We decided to sort through all the boxes and do some serious clean out. The nicest surprise was in the middle of going through a box of old letters, birthday cards and pictures. I found two letters from my mom. One she had written on her 25th birthday when I was 6 weeks old, that I was to open on my 25th birthday. The second was a Christmas letter she wrote when I was seven. She wrote on the envelope, “Allison, this is to be opened when you’re an adult and your Christmas seems less than it should be. OR when your 7 year-old child drives you crazy with their impatience at Christmas. Love, Mother.”

Apparently, I was driving her crazy. I wish I could remember when she actually gave me the letter. I’d like to think it was the Christmas we had four kids under the age of 7 and they could barely stay in their beds past 4:30 that morning!

Let me warn you, sentimentality is running high in our household right now from revisiting all the life the LORD has given us. The task started as a chore but I can honestly say it’s ended with a lot of thanksgiving, laughter and a few cringy moments. Especially, after my kids found my high school yearbooks. (Yes, I really did want my hair to look like Robert Smith’s of The Cure. Deal with it.)

After hauling seven bags of trash and two large bins of junk to the curb plus one vanload to the Salvation Army, I’m seriously considering joining the minimalist movement. The feeling of letting go is so refreshing! I just wish some of our rediscovered junk was valuable enough to hawk on EBay. Maybe it could of helped cover the University Bursar bill that arrived last week. Oh well, at least I can put the Uzbek sabers to use opening an inexpensive bottle of cava.

So, what’s in your attic?

Oklahoma Skies #4: Sunset

There are approximately a thousand pictures on my iPhone of the Oklahoma skies. Apparently, I’m infatuated with them. Some days, they can be fairly spectacular. We might not have much here in tornado alley, but more often than not the skies are saturated in a range of glorious colors. 

 

One particularly fine summer evening in early June, we took the dog and her girl for a ride . . . 

 

June 8, 2017

#Winestudio Thru Rose Colored Glasses: Bonterra Rose 2016 Mendocino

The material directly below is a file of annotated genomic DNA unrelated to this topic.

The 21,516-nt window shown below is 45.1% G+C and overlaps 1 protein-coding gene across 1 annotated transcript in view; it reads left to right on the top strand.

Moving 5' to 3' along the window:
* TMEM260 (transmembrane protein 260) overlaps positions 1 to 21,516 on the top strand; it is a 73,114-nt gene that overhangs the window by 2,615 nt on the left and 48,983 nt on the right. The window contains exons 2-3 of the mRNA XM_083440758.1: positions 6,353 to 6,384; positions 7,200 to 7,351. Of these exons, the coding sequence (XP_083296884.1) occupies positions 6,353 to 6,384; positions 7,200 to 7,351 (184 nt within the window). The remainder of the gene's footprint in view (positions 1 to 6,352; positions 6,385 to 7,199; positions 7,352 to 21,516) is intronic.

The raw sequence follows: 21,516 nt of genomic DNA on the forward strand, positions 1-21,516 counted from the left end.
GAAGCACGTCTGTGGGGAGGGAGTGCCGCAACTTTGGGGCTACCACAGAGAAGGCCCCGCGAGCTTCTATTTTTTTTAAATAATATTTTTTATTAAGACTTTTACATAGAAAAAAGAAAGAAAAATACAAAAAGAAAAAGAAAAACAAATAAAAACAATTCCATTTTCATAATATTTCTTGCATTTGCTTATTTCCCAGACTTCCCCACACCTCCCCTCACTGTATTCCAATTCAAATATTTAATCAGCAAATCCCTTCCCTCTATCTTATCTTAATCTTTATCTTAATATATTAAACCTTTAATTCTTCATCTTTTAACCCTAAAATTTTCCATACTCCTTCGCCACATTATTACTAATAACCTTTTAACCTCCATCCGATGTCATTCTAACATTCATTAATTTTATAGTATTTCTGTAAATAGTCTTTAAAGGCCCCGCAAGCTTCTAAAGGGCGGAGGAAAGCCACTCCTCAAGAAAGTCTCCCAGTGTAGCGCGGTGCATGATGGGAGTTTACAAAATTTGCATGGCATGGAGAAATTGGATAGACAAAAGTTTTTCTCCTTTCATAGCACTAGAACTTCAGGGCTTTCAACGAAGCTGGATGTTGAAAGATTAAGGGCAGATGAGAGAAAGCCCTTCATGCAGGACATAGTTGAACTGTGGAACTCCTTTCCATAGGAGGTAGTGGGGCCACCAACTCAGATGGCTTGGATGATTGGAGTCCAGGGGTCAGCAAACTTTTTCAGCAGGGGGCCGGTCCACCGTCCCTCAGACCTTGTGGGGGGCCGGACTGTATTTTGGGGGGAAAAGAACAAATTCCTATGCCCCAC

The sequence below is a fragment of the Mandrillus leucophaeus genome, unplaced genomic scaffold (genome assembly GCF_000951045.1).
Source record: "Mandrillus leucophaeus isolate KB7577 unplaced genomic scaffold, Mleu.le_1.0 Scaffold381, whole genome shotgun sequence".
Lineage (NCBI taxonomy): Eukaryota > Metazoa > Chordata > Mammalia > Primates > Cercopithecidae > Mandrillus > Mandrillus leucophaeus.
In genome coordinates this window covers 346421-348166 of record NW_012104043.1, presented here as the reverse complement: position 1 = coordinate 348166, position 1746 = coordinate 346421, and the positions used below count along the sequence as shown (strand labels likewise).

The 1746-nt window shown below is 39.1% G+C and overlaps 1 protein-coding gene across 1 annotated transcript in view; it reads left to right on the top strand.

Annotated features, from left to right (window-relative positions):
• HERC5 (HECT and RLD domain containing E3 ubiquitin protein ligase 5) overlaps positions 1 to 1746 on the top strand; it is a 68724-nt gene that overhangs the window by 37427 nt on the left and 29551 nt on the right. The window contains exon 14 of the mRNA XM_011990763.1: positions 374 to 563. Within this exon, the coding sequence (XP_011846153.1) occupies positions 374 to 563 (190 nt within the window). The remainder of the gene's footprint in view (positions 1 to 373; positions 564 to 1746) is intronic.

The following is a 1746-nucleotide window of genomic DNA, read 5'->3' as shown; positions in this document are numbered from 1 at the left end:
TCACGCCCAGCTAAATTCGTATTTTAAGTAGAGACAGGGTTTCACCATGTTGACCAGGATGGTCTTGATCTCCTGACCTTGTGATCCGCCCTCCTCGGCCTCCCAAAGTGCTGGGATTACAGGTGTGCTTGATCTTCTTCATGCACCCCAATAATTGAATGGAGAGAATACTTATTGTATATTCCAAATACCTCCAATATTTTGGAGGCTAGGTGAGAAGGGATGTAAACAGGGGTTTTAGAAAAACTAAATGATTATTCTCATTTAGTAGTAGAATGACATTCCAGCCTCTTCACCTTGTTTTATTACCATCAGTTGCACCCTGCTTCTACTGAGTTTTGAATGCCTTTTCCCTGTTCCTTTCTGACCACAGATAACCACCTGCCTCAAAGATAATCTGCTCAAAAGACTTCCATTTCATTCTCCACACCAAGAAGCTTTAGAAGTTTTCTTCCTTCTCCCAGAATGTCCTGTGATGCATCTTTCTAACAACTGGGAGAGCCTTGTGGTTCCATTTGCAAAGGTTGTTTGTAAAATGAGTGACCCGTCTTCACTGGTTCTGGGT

“La Vie En Rose. It is the French way of saying, ‘I am looking at the world through rose-coloured glasses.” -Aubrey Hepburn

Who doesn’t enjoy viewing life through Rosé colored glasses? Cares melt away. Edges soften. The harsh world warms up into a bright summer glow. That’s exactly the effect the Bonterra Rose 2016 Mendocino produced for #Winestudio this month. And in a touch of playfulness, rose colored sunglasses were included with the Bonterra Rosé for #Winestudio participants to sport as we virtually visited the Bonterra Vineyards and farms. 

30 years ago, under the direction of winemaker Bob Blue, Bonterra Vineyards made a commitment to organic and biodynamic practices before organic was even cool. Today, organic is very cool despite the fact it’s been around for centuries! Bonterra’s organic vineyards fit perfectly with the June #Winestudio theme of “What’s ‘Old’ is ANew”. Regardless of the present trends, Bonterra remains passionate that great wine comes from farms and vineyards teeming with biodiversity and healthy soils. As a result of their commitment, Bonterra leads the U.S. in organic wine production and it’s garnered them the award of being named “American Winery of the Year 2016” by Wine Enthusiast Magazine.

“Our style has always been about restraint, because we have fewer tools in the vineyard & winery. Balance trumps trends, always.” -Bonterra Wines

 

Bonterra Vineyards and Farms

 It takes years to become an accredited California Certified Organic Farmer (CCOF). You must adhere to two of the Demeter farm standards which in Bonterra’s case is applying bio-dynamic preparations and composts and increasing biodiversity. Located in Mendocino County, the Bonterra biodynamic wine collection explores site-specific expressions from three Demeter-certified estate vineyards. 

According to the Bonterra website:

“Our three ranches (Blue Heron, McNab and Butler) are certified Biodynamic® by Demeter and our status is reviewed annually to ensure that each ranch adheres to the Demeter Farm Standard. The principle of Biodynamic farming is the simplest way to understand what it is: a living organism which is self-contained, self-sustaining, and follows the cycles of nature.”

 Bonterra Rosé 2016 Mendocino (Grenache, Sangiovese, Nebbiolo) $16

 

How’s it made?

Bonterra believes style and method go hand and hand. “Method drives the style, and we knew we wanted to make a Provence-inspired Rosé.” The Rosé is made in the Provencal style using the direct press method. Bonterra selected Grenache as the main grape because “it’s great for rosé and Sangiovese and Nebbiolo do well in Mendocino”. 

The Resulting Taste?

A refreshing mouth full of light summer strawberries, hints of rose petals and nice acidity. 

Let me know if you try a bottle. Rumor has it, with only a few days into the official summer season, the winery is almost sold out. If you come across a bottle I’d be happy to share it with you. In the meantime, may the LORD bless you with a very rosy summer. ~Allison

 

Disclosure: I received a media sample of Bonterra Rose 2016 Mendocino as a participant of #Winestudio. All rose colored opinions are my own. I think these month long Rosé sessions are turning me into a Rosé drinker. For me, this was another delicious bottle of wine. With any varietal, all it takes is finding a good bottle so I’m committed to trying! Cheers!